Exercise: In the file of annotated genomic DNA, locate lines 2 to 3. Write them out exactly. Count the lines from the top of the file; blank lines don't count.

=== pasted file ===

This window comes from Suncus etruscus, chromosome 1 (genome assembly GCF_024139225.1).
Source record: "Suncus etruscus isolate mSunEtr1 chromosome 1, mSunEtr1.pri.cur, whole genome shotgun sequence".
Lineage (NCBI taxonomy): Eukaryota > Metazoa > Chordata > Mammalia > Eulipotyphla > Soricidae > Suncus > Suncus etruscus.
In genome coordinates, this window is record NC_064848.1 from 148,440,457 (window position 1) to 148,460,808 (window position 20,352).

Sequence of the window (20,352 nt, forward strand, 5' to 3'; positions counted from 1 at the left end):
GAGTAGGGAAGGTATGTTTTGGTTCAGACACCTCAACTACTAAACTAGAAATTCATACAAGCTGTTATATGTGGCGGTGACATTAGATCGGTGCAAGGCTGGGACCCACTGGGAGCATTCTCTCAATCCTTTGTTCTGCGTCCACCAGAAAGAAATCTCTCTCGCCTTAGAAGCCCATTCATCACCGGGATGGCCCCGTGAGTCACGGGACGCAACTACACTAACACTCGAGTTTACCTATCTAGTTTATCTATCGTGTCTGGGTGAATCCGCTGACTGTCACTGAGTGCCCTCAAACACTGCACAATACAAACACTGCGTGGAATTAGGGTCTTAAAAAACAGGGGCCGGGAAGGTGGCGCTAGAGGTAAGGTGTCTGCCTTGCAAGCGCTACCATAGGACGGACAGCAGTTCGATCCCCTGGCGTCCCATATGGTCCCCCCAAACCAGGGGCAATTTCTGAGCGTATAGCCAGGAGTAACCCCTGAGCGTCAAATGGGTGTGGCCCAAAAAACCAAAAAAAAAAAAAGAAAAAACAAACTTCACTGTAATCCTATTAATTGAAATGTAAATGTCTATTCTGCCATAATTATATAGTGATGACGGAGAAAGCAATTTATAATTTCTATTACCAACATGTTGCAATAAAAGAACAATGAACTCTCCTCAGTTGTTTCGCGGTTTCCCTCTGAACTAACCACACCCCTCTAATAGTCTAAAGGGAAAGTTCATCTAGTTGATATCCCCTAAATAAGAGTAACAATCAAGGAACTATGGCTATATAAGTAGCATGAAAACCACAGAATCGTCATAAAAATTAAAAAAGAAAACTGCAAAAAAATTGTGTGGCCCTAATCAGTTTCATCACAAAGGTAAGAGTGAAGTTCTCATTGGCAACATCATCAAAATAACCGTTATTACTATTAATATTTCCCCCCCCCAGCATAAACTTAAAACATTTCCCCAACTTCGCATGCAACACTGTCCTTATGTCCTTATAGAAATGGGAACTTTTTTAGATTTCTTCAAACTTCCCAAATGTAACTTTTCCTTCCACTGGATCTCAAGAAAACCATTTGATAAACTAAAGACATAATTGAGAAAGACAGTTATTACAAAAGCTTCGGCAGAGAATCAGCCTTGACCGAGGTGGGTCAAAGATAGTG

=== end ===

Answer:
Source record: "Suncus etruscus isolate mSunEtr1 chromosome 1, mSunEtr1.pri.cur, whole genome shotgun sequence".
Lineage (NCBI taxonomy): Eukaryota > Metazoa > Chordata > Mammalia > Eulipotyphla > Soricidae > Suncus > Suncus etruscus.